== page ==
Cooperatives Europe, the European region of the International Cooperative Alliance (ICA), is the independent organization that unites, represents, and serves cooperatives in Europe. It now represents 78 member organizations from 33 European countries, across business sectors and including sectoral organizations. Its members represent 123 million individual member co-operators owning 160,000 cooperative enterprises and providing jobs to 5.4 million European citizens.
The context in which Cooperatives Europe developed its activities changed a lot over the last years. Concurrent to the Covid crisis and its social and economic impact, the interests in sustainable business, in line with green and digital transition increased. This is positive for coops, but at the same time, it reinforces the need to be differentiated from new concepts such as “Enterprises with a mission”, and define its stance vis-à-vis emerging discourse.
Cooperatives Europe engages with all layers of society to leverage the potential of the cooperative community. Most of its work covers overarching themes such as sustainability, entrepreneurship policy, legal framework issues, social economy, gender equality, youth, and international development. It advocates for a level playing field between cooperatives and other forms of enterprises through its memberships of several high-level expert groups like the Expert Group on Social Economy and social enterprises or Fit for Future Platform on better EU regulation.
It promotes cooperative interests through communication activities on different channels to raise awareness and to improve overall knowledge about cooperatives. It also supports inter-cooperation among cooperatives engaging on a practical level in partnerships and projects. This allows us to link with, for example, universities, youth networks and new economic actors.
The strength of Cooperatives Europe lies in its diversity of membership and the member’s involvement in its activities. What makes cooperatives stand out is their unique governance feature: ownership by members, caring for communities and members. In this regard, the recently adopted Social Economy Action (SEAP) Plan is a key strategic document that opens an opportunity to promote our business model.
Cooperatives Europe’s stance on the Action Plan on Social Economy
For cooperatives in Europe, the Social Economy Action Plan is more than just a step in the right direction, it is also an important political recognition of the social economy and its actors in Europe. With such an ambitious plan, the Commission sent a strong signal that it is committed to implementing concrete actions supporting the development and scaling-up of social economy entities. However, despite the Commission’s efforts, structural flaws could dilute its impact, negatively affecting cooperatives or even omitting some. Analysis of the Action Plan by the Cooperatives Europe team shows it sorely lacks long-term objectives and a solid vision for 2030, leaving open an array of questions: Where do we want the social economy and cooperative economy to be in 2030? Do we aim to establish a distinct EU social economy policy or to mainstream the social economy in all EU policies?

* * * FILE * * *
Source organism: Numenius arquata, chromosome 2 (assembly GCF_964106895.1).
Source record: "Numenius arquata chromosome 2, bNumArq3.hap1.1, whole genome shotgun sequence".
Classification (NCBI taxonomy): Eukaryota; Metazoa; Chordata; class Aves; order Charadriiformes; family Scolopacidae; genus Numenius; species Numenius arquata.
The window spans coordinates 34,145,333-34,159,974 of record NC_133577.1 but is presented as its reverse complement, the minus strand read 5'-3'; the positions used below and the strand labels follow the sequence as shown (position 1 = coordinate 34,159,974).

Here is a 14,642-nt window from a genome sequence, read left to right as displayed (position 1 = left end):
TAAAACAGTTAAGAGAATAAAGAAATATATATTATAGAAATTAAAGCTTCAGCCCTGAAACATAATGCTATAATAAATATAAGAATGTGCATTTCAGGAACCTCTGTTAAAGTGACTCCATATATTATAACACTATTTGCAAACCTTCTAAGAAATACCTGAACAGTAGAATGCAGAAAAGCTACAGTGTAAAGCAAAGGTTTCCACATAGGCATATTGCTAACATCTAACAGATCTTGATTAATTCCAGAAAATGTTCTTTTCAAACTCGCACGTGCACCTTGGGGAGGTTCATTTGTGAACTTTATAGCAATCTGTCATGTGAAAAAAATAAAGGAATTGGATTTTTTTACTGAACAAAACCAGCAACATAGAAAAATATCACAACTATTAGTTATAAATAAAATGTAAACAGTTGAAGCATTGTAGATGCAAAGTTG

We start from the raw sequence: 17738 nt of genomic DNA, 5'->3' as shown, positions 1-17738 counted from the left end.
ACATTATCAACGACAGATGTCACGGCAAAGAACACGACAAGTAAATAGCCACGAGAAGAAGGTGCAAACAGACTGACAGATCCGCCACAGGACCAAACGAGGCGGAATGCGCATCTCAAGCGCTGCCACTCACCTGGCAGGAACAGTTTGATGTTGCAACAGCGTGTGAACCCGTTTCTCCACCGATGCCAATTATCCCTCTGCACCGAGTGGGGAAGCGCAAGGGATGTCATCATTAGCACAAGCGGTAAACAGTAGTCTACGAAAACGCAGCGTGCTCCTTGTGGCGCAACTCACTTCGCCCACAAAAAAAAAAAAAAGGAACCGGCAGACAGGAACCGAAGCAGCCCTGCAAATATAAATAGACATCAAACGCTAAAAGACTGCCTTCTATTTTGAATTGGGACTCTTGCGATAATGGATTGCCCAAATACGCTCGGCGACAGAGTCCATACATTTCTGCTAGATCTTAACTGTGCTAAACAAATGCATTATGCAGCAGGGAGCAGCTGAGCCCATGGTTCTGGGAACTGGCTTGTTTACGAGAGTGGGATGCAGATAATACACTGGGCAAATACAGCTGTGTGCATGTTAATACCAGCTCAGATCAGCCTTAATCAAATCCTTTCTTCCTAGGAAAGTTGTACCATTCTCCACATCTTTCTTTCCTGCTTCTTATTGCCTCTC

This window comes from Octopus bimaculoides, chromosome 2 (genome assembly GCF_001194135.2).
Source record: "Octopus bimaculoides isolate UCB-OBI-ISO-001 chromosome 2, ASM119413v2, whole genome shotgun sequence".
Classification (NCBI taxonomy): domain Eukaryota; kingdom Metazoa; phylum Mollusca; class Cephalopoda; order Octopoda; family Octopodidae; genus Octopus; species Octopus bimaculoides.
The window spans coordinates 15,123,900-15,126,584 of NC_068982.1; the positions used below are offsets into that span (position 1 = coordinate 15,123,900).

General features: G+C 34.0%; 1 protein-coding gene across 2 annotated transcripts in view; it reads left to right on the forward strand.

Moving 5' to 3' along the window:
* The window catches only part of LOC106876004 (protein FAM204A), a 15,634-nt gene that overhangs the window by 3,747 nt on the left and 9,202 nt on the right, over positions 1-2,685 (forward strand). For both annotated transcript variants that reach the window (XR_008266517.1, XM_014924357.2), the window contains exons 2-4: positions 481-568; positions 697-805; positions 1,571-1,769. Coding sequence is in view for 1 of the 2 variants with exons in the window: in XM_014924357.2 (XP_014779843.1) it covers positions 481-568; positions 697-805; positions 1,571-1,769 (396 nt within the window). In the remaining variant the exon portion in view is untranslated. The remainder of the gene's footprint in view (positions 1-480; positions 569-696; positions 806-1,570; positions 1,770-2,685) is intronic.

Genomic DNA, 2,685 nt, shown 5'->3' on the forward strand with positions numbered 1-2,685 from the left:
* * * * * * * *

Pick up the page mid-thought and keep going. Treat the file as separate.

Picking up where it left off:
To ensure more predictability for cooperatives and other social enterprises, on the one hand, the implementation phase could start by answering these questions more precisely. It should establish concrete targets and benchmarks at the EU level. On the other hand, the lack of a common understanding of the social economy among policymakers is a problem that persists. While for cooperatives a single definition is not conceivable, clear guidelines common to all Member States are more than necessary to avoid different interpretations and silo thinking. Regardless of their size and sector, all cooperatives should benefit from the SEAP. In that sense, more cooperatives could be overlooked. For instance, the actions in the area of international cooperation foreseen by the Commission are mostly limited in scope – to certain entities– and in space. Some non-EU European cooperative enterprises will not be able to benefit from the SEAP, negatively impacting cooperatives on both sides of the EU border.
Some broader and general concerns remain vaguely touched upon. For instance, the lack of visibility and knowledge of the cooperative model limits our members’ access to funding and the capital market. European cooperatives need more support measures to encourage investments while allowing them to maintain their governance specificities and their core values. Despite the Commission’s strong commitment to a fairer and more sustainable future, the issue of gender equality is still not explicitly addressed and efforts, as regards the green and digital transition, could be intensified in order to promote coops achievements and support them facing related challenges.
Beyond these flaws, however, it is thrilling to see the Action Plan’s positive achievements that were gladly received by our members. Cooperatives Europe supports the creation of the EU Social Economy Gateway which will definitely assist cooperatives’ access to information and funding. The Youth Entrepreneurship Policy Academy is also an excellent initiative that echoes Cooperatives Europe’s work in supporting youth entrepreneurship through projects like CoopStarter and Coop4edu.
The Action Plan has the potential to effectively support the development of the social economy in Europe and to mainstream it across EU’s policies. The focus must now be on its implementation, which will be crucial for all actors across the social economy family.
Cooperatives Europe’s strength relies on its members’ diversity and democratic participation in its activities. We hope the Commission will follow this example and embrace a strong participatory and cooperative approach in the implementation phase.